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Meet your next RSU executive

In News, Student Politics by Eyeopener StaffLeave a Comment

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By Sarah Krichel 

The results are in for the 2016 Ryerson Students’ Union (RSU) Board of Directors (BoD) election. The Impact slate, which ran against opposition RU Connected, secured all five executive positions.

Participation rates in voting for the executive positions ranged from 10.9 per cent to 12 per cent. Votes cast ranged from 3,440 to 3,792 for each executive out of 33,905 eligible voters.

Here’s what your upcoming executives’ plans are:

President: Obaid Ullah

Current vice-president operations and upcoming president Ullah advocates for a student-driven union. Ullah wants to tackle student transit discounts, experiential learning and cleaning up the OSAP process.

“I think the way to build a supportive community is through our board,” Ullah said.

On study spaces, Ullah looks to make the Student Learning Centre (SLC) or the library a 24-hour study space, plus adding study spaces to the engineering building.  He wants to make booking study space more organized through a centralized booking process.

VP education: Victoria Morton

Current BoD member Morton said she ran to facilitate advocacy between the provincial government and students.

On OSAP, Morton wants to implement a one-stop-shop for students to learn its application process. She also wants parents’ income to cease being a factor in OSAP applications, but to add the cost of living in a student’s residential area as a factor.

Morton wants an active role in the 2017 tuition framework, the elimination of unpaid internships and she wants grade postings on D2L made mandatory.

Former RU Connected candidate Martin Fox said he wants Morton to have more ambitious goals on tuition. Fox said he’ll stay engaged to make sure action is taken.

“Transform centered their campaign on transparency and openness, and there’s essentially nothing to point to in the last year that’s evidence of that commitment,” Fox said via email.

Fox said students should see increased mental health services and anti-tuition advocacy campaigns.

VP equity: Tamara Jones 

Jones wants to increase transparency in the RSU and make student group discussions inclusive.

She wants to create discourse on classism by addressing problems low-income students face.

“With the new tuition policy, we’re going to be seeing a lot more people coming from that background on campus,” said Jones. “We need to make sure we know when they get here that they have the same opportunities and quality of education.”

The upcoming vp equity said she wants to see if events for the equity centres can get more sponsorships.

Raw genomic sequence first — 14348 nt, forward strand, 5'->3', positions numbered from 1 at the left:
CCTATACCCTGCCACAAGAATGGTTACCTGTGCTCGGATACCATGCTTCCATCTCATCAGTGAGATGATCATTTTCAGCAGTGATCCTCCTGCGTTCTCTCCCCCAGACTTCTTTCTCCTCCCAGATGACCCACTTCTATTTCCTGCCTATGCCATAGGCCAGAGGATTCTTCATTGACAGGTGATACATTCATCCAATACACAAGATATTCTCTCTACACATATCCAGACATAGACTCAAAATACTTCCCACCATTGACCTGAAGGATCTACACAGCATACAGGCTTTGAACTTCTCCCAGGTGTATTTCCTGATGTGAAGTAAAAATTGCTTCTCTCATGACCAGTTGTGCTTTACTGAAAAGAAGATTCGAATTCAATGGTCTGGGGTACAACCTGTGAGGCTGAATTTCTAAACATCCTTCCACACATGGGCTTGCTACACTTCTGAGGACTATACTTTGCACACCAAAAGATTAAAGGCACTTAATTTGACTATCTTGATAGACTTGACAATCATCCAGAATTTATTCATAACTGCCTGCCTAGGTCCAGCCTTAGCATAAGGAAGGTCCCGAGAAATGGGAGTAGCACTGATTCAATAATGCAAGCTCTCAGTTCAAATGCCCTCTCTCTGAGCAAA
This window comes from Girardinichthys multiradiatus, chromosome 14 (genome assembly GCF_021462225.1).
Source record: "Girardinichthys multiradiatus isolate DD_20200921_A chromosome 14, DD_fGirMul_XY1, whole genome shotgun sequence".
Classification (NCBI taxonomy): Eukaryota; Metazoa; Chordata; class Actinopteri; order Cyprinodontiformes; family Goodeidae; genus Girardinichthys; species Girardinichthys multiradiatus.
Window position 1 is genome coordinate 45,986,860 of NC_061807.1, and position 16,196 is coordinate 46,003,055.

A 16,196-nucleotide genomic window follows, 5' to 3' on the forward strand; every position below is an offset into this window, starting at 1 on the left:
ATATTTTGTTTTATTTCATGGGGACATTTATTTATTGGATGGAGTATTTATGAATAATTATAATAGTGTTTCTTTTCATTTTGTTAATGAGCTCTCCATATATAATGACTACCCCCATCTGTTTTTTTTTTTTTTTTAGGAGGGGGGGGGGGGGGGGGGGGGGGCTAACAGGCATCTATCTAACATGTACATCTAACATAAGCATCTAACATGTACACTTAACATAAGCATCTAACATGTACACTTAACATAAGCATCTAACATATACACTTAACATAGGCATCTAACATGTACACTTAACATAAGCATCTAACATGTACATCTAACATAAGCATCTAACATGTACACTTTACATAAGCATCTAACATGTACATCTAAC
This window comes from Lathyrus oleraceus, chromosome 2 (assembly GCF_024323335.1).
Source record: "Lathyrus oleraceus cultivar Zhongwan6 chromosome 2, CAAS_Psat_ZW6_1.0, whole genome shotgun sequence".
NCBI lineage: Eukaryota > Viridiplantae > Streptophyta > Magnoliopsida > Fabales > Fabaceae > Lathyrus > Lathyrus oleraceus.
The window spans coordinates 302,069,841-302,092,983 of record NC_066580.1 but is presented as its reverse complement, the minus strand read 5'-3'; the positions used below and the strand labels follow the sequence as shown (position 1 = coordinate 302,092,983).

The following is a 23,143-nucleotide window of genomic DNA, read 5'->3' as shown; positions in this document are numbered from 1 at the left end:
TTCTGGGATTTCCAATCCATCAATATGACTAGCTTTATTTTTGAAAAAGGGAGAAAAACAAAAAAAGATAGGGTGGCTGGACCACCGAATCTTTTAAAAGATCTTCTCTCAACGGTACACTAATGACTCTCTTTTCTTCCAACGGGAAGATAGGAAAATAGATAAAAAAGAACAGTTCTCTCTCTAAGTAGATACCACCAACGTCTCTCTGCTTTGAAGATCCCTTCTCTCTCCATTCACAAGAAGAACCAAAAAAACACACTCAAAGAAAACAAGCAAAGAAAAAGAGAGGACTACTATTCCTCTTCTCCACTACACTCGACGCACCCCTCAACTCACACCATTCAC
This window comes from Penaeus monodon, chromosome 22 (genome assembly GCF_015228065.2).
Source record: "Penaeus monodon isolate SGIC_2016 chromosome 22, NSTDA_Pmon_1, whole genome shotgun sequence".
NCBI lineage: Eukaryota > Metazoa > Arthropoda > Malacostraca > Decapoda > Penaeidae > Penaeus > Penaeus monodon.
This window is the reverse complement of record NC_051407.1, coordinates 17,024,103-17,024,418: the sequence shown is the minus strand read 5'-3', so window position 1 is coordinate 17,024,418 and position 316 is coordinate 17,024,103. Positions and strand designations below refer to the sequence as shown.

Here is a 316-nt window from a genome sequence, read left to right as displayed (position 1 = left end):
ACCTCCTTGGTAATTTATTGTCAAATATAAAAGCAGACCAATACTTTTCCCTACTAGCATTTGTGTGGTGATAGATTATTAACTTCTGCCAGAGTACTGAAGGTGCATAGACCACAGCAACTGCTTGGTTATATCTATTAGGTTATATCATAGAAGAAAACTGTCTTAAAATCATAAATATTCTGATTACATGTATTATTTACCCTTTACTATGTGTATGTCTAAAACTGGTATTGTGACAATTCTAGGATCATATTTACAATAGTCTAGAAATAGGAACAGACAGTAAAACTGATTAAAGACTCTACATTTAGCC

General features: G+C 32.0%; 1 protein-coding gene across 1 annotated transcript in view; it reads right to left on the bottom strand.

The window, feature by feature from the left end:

“I’m interested in reaching out to other corporations, student groups, seeing if they’d want to work to fund or donate,” said Jones. “I was thinking [about] a zine where anyone can submit anything about equity. That could hopefully pull in ad revenue.”

Jones wants Ryerson to work with existing groups on campus like Divest Now and Microbe Hub.

“We like to act like we’re a very environmentally conscious school but we only do the things that are flashy like the green urban roof,” said Jones. “We’ll hold Ryerson accountable to that and ask that they invest in green energy so we can go into industries that are thriving instead of ones that are suffering because of oil.”

Jones wants to work with these groups to implement more compost bins on campus.

On mental health, Jones said she wants mental health and equity training with faculty, professors and security to make sure they know how to to deal with the people who face these issues.

On men’s issues, Jones said student groups don’t need to be affiliated with the RSU to be involved on Ryerson campus. “Even if people don’t agree with their opinions, they deserve to have a safe place,” Jones said, adding that she hopes to work with the university to create a better system.

VP operations: Neal Muthreja 

The upcoming executive said that he wants to promote mental health initiatives, the RSU’s health and dental plan, and revamp CopyRite printing services.

On mental health, Muthreja said he is going to look into the budget to hire one more mental health counsellor.

“I’ll find ways to cut costs and I’ll keep some costs in the budget for [hiring another],” he said.

On the health and dental plan, Muthreja said he wants to add benefits and increase time between the opt-out due date and winter tuition fees dates.

“Students who opt out from their plan would not be charged for the next year onwards. So if they opt out this year they don’t have to opt out again.”

On CopyRite, Muthreja wants to add more services such as 3D printing, decrease the wait time to make the system more efficient, along with revamping its website.

“For CopyRite I feel like you spend a lot of time not getting stuff done and it’s not fast enough by making some of the processes online,” he said.

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